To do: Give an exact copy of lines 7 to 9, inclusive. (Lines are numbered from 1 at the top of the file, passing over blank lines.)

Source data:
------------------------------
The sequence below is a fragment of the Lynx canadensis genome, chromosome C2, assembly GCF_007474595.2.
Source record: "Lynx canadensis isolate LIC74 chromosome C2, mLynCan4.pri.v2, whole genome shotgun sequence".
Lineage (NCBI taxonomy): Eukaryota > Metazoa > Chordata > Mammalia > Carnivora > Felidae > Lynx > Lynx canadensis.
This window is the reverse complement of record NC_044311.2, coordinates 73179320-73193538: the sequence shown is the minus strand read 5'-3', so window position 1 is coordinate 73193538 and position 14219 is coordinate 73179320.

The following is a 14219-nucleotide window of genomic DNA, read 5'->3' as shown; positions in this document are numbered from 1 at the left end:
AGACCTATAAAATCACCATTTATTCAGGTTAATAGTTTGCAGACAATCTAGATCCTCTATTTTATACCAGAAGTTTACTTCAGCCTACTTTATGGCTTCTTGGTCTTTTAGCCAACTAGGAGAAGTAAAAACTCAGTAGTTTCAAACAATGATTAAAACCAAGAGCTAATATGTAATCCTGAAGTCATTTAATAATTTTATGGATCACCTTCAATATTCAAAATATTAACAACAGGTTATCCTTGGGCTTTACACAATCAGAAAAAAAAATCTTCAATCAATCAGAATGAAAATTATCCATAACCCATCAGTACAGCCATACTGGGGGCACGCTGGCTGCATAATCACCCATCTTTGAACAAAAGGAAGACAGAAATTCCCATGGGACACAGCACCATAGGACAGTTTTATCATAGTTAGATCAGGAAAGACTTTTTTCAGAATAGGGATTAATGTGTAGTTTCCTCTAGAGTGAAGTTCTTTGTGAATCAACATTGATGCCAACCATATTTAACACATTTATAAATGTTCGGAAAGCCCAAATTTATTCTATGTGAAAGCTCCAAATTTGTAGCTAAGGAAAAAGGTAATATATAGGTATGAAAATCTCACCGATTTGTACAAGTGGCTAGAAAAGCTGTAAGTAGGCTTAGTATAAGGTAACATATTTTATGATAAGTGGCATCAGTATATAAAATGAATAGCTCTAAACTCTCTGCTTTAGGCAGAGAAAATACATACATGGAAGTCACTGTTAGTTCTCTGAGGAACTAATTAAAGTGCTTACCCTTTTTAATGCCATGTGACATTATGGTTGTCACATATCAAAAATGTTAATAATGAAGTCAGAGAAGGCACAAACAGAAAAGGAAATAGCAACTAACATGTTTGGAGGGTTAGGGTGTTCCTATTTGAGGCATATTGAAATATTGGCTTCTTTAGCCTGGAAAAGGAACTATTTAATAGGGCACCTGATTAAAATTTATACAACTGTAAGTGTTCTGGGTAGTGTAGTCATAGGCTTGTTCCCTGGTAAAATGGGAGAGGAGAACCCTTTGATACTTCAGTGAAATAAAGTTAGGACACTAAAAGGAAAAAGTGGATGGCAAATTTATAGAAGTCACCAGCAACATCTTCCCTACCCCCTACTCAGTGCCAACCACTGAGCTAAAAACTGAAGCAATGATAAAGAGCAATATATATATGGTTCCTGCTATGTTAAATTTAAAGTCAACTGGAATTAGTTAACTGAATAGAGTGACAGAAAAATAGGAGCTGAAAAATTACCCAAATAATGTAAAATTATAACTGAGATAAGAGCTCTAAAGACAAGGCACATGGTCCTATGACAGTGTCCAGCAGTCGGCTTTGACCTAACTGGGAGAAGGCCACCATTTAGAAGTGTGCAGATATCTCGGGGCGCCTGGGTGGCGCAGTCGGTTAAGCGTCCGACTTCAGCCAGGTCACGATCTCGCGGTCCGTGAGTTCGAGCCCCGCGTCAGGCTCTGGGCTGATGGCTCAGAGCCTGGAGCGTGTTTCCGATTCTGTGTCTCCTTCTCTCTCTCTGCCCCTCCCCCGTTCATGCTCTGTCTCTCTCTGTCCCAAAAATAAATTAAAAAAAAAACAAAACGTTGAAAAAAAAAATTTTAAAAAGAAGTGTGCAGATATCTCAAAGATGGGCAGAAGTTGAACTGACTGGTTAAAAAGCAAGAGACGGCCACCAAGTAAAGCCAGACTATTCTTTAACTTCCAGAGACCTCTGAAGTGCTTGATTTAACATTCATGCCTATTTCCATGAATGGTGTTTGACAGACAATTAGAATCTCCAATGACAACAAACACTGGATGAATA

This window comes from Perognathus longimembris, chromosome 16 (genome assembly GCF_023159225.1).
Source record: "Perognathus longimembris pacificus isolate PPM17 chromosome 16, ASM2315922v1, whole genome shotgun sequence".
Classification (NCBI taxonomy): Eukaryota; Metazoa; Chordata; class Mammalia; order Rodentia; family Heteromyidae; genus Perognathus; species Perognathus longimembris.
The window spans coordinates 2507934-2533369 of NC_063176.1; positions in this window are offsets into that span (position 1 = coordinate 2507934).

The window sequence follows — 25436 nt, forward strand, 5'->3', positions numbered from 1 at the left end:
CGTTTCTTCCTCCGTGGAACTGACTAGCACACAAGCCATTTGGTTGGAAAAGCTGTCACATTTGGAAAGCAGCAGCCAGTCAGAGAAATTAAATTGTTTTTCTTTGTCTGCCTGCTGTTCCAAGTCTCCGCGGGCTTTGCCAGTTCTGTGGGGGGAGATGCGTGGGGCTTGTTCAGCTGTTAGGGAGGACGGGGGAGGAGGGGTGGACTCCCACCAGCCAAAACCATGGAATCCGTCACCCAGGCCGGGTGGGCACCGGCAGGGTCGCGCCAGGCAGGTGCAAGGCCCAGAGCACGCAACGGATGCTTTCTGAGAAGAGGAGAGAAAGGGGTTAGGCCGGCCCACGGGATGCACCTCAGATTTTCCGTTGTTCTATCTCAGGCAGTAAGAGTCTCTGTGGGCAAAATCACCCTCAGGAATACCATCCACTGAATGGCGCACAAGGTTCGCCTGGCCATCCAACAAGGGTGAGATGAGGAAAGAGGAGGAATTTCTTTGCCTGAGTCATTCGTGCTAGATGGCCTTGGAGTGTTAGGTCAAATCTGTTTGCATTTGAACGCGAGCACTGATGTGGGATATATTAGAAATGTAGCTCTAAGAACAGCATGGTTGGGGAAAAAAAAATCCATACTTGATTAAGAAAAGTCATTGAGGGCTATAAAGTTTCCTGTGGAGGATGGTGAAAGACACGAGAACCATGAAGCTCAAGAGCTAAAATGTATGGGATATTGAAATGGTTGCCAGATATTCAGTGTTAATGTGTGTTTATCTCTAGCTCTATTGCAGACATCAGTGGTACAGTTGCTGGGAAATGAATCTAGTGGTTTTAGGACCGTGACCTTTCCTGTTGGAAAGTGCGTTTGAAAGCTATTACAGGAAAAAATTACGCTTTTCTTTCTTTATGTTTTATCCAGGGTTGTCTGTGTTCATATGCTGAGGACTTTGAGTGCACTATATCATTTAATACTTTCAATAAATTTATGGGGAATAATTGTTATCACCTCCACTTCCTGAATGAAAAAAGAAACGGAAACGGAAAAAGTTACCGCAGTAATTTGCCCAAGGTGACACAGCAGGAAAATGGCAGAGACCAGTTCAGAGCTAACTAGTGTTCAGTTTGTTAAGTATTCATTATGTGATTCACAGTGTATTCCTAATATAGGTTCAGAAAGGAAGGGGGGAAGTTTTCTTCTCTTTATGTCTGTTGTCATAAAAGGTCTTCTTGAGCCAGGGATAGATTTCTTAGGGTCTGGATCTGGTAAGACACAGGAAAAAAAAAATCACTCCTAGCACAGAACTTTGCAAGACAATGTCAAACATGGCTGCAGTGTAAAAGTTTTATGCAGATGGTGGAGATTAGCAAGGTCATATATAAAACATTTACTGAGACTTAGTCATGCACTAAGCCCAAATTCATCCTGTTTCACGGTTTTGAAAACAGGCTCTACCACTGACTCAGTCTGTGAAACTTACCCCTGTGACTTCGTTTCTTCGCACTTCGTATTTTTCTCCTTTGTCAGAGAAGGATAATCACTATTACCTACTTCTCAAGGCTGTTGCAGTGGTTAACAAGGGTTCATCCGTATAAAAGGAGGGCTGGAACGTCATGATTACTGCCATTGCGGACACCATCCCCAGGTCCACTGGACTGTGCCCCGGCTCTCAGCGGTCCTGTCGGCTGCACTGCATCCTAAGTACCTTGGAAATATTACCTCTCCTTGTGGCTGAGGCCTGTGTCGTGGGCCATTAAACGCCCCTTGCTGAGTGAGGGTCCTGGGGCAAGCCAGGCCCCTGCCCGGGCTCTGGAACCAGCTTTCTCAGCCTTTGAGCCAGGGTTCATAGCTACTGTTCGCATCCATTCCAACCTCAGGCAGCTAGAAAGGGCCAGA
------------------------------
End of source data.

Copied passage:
This window comes from Perognathus longimembris, chromosome 16 (genome assembly GCF_023159225.1).
Source record: "Perognathus longimembris pacificus isolate PPM17 chromosome 16, ASM2315922v1, whole genome shotgun sequence".
Classification (NCBI taxonomy): Eukaryota; Metazoa; Chordata; class Mammalia; order Rodentia; family Heteromyidae; genus Perognathus; species Perognathus longimembris.